Institute of Epidemiology & Health Care


What have we found?

Since 1985, self-completion questionnaires and clinical data have been collected from the cohort every two to five years, with a high level of participation. This wealth of data has enabled Whitehall II researchers to examine the interrelationships between socio-economic  biological, psychosocial, and behavioural factors. Below are some of the published key findings:

Stress and health
Perception of the effect of stress on health is linked to risk of heart attack

Previous analyses from Whitehall II and other studies have shown that stress might have an adverse effect on people's risk of a heart attack. In this project, Whitehall II researchers have, for the first time, investigated how people's perceptions of stress might affect their health, in particular their risk of developing heart disease. We found that study members who believe stress affected their health "a lot or extremely" had double the risk of a heart attack compared to people who didn't believe stress was important in this context. After taking other biological, behavioural or psychological risk factors into account, there was still a 50% greater risk of experiencing a heart attack in those who believed stress affected their health. European Heart Journal 2013 Sep;34(34):2697-705

Does stress lead to weight gain or loss?

People have different behavioural reactions when experiencing stress, for example they might drink more alcohol or eat comfort foods. We looked at work stress and weight; those who had a tendency to be overweight were more likely to put on weight when stressed. The opposite was true for those who were a bit underweight, work stress lead to further weight loss. This was only apparent for men in the study. International Journal of Obesity (2006) 30: pp 982-987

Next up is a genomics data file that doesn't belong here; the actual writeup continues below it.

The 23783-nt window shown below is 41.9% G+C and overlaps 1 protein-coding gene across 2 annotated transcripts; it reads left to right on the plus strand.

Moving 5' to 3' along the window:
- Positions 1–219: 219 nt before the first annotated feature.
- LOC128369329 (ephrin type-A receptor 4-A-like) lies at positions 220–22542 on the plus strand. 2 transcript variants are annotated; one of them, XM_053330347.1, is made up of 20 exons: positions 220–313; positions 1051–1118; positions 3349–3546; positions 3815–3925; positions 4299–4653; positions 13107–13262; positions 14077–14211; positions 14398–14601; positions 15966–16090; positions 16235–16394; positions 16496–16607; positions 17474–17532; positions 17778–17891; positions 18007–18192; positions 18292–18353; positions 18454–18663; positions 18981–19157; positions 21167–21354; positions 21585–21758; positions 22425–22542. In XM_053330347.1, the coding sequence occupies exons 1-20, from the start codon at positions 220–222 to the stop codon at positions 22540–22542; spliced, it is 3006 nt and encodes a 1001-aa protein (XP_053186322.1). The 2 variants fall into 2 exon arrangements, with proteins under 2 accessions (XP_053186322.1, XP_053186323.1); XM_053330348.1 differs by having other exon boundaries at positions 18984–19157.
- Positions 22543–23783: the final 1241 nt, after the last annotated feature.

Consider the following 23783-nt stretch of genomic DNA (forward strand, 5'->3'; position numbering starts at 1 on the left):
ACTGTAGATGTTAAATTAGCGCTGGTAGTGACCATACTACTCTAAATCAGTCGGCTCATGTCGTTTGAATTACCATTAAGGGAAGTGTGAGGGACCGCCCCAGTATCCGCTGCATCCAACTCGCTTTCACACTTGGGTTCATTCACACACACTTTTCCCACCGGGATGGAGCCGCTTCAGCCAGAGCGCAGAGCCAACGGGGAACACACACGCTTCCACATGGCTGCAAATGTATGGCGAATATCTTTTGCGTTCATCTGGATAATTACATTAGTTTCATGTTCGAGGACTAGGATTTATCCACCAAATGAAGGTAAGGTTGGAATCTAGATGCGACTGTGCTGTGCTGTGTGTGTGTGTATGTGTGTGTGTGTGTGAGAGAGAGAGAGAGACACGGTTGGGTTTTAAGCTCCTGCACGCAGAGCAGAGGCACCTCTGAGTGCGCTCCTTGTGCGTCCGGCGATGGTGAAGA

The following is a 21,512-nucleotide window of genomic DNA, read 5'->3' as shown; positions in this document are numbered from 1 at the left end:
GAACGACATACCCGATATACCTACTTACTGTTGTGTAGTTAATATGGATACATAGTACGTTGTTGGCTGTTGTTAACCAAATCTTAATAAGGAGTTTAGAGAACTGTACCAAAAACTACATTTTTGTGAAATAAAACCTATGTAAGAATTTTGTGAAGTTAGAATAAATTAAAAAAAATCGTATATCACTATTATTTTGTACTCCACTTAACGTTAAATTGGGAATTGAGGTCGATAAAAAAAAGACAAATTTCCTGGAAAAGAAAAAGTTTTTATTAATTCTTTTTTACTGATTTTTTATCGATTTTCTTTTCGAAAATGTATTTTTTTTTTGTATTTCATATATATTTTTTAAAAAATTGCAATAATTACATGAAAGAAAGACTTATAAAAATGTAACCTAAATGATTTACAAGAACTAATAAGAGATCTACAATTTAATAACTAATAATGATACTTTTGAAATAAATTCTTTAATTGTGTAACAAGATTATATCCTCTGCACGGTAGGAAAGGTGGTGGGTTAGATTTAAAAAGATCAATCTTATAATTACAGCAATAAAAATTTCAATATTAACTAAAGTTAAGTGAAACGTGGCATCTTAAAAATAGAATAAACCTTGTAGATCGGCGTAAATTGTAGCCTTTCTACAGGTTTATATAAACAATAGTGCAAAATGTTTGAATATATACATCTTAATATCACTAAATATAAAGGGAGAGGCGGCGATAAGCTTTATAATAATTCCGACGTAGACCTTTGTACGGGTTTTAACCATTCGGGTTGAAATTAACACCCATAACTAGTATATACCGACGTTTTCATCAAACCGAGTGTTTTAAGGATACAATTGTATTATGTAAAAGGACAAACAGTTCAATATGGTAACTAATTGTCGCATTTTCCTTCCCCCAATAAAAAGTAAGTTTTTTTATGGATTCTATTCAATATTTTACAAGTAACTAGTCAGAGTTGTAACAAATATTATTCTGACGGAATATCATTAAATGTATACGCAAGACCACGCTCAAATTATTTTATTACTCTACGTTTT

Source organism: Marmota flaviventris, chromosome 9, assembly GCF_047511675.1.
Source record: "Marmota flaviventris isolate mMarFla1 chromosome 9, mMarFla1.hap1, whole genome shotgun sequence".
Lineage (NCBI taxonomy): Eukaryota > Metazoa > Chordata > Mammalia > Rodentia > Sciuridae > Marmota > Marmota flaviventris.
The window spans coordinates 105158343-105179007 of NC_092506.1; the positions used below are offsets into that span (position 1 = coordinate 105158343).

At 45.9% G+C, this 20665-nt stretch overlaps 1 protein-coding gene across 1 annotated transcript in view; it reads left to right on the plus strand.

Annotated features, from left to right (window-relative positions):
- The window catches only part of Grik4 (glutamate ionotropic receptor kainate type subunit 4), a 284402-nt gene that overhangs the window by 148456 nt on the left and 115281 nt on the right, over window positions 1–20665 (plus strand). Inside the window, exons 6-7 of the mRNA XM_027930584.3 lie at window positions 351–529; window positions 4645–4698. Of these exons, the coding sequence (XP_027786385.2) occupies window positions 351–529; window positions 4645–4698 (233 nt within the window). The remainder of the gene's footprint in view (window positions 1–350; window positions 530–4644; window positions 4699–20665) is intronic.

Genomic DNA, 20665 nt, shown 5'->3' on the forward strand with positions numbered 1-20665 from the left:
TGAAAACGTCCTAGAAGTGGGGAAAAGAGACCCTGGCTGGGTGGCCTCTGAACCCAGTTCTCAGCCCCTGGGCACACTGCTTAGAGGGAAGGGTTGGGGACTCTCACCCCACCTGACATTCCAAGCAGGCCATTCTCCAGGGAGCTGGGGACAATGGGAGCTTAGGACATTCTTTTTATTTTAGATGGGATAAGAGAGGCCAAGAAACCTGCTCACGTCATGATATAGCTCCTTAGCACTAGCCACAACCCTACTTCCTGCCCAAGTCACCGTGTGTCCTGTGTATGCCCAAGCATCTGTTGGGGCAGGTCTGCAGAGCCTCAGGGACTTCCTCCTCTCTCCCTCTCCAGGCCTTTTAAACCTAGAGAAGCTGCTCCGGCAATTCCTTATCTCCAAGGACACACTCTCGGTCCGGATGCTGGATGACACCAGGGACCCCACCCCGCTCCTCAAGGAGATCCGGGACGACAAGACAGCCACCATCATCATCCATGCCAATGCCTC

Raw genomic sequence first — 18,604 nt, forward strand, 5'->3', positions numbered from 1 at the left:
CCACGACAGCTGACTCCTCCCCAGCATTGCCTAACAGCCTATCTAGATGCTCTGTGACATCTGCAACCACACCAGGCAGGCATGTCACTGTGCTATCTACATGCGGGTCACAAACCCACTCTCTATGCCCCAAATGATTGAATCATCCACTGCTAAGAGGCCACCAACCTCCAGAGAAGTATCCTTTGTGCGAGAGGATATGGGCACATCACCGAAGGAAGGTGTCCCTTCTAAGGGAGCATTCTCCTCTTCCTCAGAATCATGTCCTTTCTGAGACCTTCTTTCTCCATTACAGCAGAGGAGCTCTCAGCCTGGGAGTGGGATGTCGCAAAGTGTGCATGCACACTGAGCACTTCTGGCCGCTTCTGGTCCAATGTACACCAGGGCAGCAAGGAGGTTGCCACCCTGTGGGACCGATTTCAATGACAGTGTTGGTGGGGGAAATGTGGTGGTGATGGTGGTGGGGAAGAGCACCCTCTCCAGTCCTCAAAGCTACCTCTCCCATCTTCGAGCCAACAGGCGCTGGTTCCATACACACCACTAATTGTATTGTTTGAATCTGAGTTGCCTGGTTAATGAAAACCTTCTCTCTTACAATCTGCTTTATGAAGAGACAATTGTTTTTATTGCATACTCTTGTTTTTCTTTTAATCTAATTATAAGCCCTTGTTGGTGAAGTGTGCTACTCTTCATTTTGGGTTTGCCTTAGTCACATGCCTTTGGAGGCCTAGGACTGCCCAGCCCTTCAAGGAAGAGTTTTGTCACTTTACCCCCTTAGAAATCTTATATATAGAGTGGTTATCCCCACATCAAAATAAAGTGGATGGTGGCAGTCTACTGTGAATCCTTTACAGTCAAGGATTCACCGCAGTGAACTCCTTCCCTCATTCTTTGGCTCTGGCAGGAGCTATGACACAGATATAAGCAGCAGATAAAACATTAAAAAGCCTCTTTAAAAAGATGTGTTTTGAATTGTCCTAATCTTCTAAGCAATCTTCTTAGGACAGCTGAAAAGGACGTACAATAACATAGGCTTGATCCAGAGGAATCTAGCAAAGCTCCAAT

The role of control at home

Stress and Health researchers have found that low control over work is an important factor for men's health - but not for women's. Now research suggests that low control at home may be important in predicting the women who will develop heart disease - and it's likely to be those with less money or coping mechanisms for stressful home events. It seems that home factors have a greater effect on women than on men, say the researchers. Soc Sci Med (2004) 58: 1501-1509.

Working conditions and social status
Ageing and health inequality

A major theme of the study has been health inequalities according to social status and how they change with age. We found that physical health declined more rapidly with age in lower status groups, resulting in widening health inequalities. For example, the average physical health of a 70-year-old high status man or woman was similar to the health of a low status person 8 years younger. In mid-life this gap was only 4.5 years. As the population ages these findings become more relevant for public health policy. British Medical Journal (2007) 334: pp 990-993

Unfairness can be taken to heart

People who are often unjustly treated are at greater risk of having a heart attack or angina, even after adjusting for established coronary risk factors. People in lower socioeconomic positions and women are more likely to be exposed to everyday acts of injustice. Promoting fairness in different areas of life such as the workplace, family, and the community may contribute to a healthier society. Journal of Epidemiology and Community Health (2007) 61: pp 513-518